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Making Muzzleloading Shot Cartridges

posted Jul 28, 2010, 6:45 AM by Peter Lucas   [ updated Feb 24, 2011, 8:57 AM ]
 
   
During the muzzleloading era, the Eley Patent Wire Cartridge was said to be the second greatest invention for shotguns after the percussion cap.  Having now reproduced a facsimile of the Eley "Universal" Cartridge, I believe that the high praise given to Eley Shot Cartridges was well deserved. My facsimile of the Universal Cartridge is easy to carry into the field, quick to load and produces good patterns.  The only significant drawback which I have discovered is that they are extremely labor intensive to make.

    An earlier article on this site provided some history regarding the Eley Muzzleloading Shot Cartridges.  The Eley Shot Cartridges came in two distinct types.  The Eley Wire Cartridges has a wire mesh shot cup which had effect of increasing pattern density for longer range shots.  The Eley Universal Cartridges were made completely from paper and were intended for closer shots.  This Article describes the construction of a shot cartridge using only paper based on the Eley Universal Cartridge.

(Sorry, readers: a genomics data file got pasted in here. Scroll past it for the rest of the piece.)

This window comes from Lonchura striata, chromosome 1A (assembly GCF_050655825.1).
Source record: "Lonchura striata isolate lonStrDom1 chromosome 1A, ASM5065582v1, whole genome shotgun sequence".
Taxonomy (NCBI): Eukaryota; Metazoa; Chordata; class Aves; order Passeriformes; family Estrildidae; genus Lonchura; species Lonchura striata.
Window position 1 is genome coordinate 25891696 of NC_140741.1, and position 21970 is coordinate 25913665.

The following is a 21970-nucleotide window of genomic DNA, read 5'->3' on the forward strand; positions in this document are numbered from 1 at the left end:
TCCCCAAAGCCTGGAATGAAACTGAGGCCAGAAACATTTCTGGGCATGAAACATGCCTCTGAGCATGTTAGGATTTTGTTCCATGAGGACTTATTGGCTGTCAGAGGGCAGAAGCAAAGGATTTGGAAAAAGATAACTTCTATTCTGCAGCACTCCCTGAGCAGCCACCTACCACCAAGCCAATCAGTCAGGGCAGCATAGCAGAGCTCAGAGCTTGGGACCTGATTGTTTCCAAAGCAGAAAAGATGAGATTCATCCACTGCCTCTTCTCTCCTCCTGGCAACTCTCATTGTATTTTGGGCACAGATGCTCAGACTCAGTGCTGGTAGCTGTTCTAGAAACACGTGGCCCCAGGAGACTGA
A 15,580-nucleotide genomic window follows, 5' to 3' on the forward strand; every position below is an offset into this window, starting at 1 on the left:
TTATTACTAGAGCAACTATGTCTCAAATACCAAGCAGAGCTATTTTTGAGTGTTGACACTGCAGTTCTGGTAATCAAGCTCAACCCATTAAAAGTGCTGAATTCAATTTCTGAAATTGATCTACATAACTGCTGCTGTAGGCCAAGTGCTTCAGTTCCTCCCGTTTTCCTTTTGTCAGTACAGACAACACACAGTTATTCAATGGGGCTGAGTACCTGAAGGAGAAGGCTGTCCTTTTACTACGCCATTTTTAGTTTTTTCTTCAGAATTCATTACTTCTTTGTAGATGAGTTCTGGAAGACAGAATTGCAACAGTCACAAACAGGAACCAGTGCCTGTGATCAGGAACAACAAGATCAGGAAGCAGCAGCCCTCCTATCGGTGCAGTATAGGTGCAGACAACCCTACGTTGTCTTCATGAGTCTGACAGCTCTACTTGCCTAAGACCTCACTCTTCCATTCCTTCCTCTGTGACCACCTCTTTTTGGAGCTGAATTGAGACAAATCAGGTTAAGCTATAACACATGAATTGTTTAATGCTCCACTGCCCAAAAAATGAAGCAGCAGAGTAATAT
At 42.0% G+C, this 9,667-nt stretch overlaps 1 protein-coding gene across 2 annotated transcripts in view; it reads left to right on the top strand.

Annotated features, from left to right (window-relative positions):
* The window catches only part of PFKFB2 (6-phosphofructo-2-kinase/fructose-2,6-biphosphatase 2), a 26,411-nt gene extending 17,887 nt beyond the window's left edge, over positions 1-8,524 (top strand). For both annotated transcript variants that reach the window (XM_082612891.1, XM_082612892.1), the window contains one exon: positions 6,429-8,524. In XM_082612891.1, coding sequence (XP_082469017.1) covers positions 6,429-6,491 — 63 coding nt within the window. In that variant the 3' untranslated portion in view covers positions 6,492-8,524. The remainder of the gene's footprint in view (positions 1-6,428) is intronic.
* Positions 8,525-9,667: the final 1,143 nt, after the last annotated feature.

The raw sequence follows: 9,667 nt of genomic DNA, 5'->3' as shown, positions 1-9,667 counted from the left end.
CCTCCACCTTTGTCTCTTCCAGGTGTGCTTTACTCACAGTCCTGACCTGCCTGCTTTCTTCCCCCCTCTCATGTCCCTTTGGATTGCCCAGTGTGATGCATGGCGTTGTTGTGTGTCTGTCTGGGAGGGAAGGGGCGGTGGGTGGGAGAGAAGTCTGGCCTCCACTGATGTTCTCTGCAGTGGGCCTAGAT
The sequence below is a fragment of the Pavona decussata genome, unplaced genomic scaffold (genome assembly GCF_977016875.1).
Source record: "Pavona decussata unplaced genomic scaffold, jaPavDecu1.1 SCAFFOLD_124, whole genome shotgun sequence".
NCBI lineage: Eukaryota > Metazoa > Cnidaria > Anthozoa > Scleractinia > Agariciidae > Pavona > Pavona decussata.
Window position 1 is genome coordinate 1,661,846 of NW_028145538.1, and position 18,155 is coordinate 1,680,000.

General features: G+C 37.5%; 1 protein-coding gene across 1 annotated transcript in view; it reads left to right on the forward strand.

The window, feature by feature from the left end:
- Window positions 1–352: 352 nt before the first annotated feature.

While the shot cartridge described in this Article is based on the Eley Universal Cartridge, it is not intended to be a completely historically accurate reproduction of the Eley Universal Cartridge. First, I have not disassembled an Eley Universal Cartridge. Consequently, I have no first hand information about the internal construction of the Universal Cartridge.  My cartridge is based on examination of a Eley Improved Wire Cartridge which had come apart. My cartridge is constructed in a manner similar to the sample Eley wire cartridge except that the wire shot cup is replaced with a paper shot cup.  The Eley Cartridges also used bone meal as a buffer in the shot charge.  The bone meal buffer has been eliminated in my shot cartridge.  Finally, as described latter in the Article, my shot cartridge incorporates a concave felt wad in the base of the cartridge.   The literature from the 1800s suggests that Mr. William Eley acknowledged that his shot cartridges would shoot better if wadding was placed between the powder charge and the cartridge. My testing produced similar results. In order to avoid using a separate wad, I incorporated a wad into the cartridge.  While I have never seen a specimen of an original Eley Cartridge incorporating a felt wad, the period literature indicates that during the late 1850s Eley began incorporating felt wads into their cartridges too.